The moment that Daphne Hawkins Parker set eyes on the grand Victorian home in West Philadelphia, she was smitten.
“I remember feeling like this is the place that could be home,” Daphne said about the house, constructed in the 1870s and currently under consideration for a historical designation from the Philadelphia Historical Commission.
When Daphne and her husband, Mike, bought the 3,600-square-foot home in 2009, they knew it needed a lot of tender loving care. Through several previous owners and renovations, the house required some structural shoring up, as well as cosmetic changes. Many of the original elements had been lost in renovations, and the couple worked to restore some of that classic Victorian style.
Daphne, an interior designer, was excited to begin. “We knew it was a big job, and we weren’t able to do it all in the beginning, that it would have to be phased out in stages,” she said.
The home sits on a double lot with the entrance through a wrought-iron gate up a few steps from the street. Visitors are greeted enthusiastically by Ace, a 6-year-old Goldendoodle. The couple renovated the entryway, creating a small foyer surrounded by glass, to give the house an open, brightly lit entrance.
Despite the home’s size, it had little storage space, so they added floor-to-ceiling closets and created a warm kitchen filled with wooden cabinets and mirrors, surrounding a large stone island.
The three-story house has an eclectic style with a contemporary feel. The original wooden banisters remain on the staircases that lead to the second and third floors. Five large, cozy rooms serve as the master bedroom, bedrooms for the kids, a game room, and guest room.
The family’s favorite spot is the dining room, which sits in a glass gazebo — originally a sun porch — offering the feel of dining outdoors.
“One of my very first memories was the way the sun comes in through this room, with this lovely play of light at all times of the day,” Daphne said. “It’s dappled, and it changes whether there are leaves on the trees or not, or if it’s snowing.”
The room has become the gathering place for games, homework, socializing, or just staring outside. “It’s a hard room to leave,” the couple said.
Much of their furniture and artwork have come from family members or artist friends. Their dining room contains the wooden table Mike used while growing up.
“In resurfacing it, I sanded down the homework that I had scratched into it pressing too hard with my pencil,” recalls Mike, a partner in a global consulting firm. “We lost my mom a few years ago and both of her parents, so having some connections to their homes within ours is fun. We host Thanksgiving here, too.”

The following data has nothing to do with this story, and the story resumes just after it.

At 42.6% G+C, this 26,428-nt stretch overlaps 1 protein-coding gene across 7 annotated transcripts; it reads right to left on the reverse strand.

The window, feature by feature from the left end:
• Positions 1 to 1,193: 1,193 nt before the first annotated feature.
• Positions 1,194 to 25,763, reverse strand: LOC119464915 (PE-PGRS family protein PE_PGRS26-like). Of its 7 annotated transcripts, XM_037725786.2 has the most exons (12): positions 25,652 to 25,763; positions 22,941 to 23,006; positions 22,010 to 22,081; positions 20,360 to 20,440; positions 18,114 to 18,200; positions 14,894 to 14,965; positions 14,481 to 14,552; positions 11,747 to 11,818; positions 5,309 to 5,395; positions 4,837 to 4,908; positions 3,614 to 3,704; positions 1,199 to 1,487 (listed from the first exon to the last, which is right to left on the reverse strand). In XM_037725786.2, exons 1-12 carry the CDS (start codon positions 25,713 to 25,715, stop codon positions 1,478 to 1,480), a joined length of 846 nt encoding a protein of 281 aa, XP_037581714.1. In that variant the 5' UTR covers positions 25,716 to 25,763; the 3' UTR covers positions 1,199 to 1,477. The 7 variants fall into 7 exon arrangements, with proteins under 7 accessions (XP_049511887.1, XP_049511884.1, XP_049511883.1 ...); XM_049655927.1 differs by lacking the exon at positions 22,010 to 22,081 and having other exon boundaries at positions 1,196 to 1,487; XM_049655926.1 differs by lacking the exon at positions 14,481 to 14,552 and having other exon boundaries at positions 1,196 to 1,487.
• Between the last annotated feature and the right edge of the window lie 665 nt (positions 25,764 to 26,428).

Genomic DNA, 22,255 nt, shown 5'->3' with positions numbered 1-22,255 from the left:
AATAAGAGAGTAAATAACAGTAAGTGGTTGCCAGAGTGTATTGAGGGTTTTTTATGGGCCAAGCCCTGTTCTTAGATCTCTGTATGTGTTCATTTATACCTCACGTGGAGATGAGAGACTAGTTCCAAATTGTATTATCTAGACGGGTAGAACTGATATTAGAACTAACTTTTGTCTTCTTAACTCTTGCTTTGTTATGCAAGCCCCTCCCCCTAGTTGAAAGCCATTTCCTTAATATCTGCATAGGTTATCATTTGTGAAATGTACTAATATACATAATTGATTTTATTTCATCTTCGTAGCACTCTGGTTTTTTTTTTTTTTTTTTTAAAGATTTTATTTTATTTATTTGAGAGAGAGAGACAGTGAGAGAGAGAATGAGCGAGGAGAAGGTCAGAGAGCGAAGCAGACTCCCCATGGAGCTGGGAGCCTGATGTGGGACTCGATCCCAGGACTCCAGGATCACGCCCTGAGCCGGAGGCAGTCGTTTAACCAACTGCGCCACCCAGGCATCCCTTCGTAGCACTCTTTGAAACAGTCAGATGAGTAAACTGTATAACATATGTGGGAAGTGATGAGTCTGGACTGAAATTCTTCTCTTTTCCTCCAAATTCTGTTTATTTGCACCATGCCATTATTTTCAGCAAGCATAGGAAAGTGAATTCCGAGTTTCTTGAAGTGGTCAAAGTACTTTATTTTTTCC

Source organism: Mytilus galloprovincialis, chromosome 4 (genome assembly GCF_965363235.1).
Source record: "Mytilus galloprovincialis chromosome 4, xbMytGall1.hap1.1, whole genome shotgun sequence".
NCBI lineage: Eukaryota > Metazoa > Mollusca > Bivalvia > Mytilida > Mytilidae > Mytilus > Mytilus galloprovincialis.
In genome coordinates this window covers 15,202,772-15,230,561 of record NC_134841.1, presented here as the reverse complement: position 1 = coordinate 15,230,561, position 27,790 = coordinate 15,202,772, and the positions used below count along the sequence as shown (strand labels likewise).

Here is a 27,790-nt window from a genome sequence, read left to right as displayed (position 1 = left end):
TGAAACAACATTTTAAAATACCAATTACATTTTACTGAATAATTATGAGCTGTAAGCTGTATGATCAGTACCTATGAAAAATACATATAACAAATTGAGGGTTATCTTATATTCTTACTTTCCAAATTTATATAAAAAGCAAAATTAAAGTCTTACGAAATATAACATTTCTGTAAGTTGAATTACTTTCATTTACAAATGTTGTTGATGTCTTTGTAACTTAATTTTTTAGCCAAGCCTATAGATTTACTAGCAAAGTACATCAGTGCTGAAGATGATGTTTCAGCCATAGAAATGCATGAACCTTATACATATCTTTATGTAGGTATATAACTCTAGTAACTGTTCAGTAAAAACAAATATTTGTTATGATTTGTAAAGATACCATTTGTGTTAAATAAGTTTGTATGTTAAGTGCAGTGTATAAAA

The home’s large outdoor space tends to be a place “where a lot of memories are made,” Daphne said. The family loves to host family, friends, and neighbors on cushy couches and chairs scattered throughout the yard. A hammock and a stylish treehouse designed by Daphne are favorites of neighborhood kids.
“It’s very comfortable,” Mike adds.
The down-to-earth couple are all about comfort. They met at a dermatologist’s office where Daphne worked as a medical aesthetician in New York City in 2000 and Mike was a patient.
“Daphne was going to be vacationing in Massachusetts and my family lives on Martha’s Vineyard,” recalls Mike, who also was planning to be there with some buddies. He invited her to come visit.
“I didn’t realize Martha’s Vineyard was an island without a bridge to get on and off,” she adds, laughing. “I ended up staying for five days, and that sealed the deal. I met his whole family and all his friends from college in the first week. It was a week-long first date.”
The couple married in 2003, had their first child in New York, and moved to Philadelphia in 2006. They fell in love not only with their house, but also their neighborhood.
“The people across the street have been here 52 years and are the best neighbors ever,” Daphne said. “The neighborhood reflects the best things about West Philly. A lot of different types of people live here seamlessly.”
For Daphne, their home is “calming, a refuge, a sanctuary, and a place where I can just reset,” she said. “That’s big in the world to have a place you can come home to recharge.”
“To have a home that is historic, close to the city, walking distance to work, and right by the transit line is amazing,” Mike adds. “At the same time, we have a yard, a great public school in the neighborhood — Penn Alexander — and this unique house. We’re very grateful.”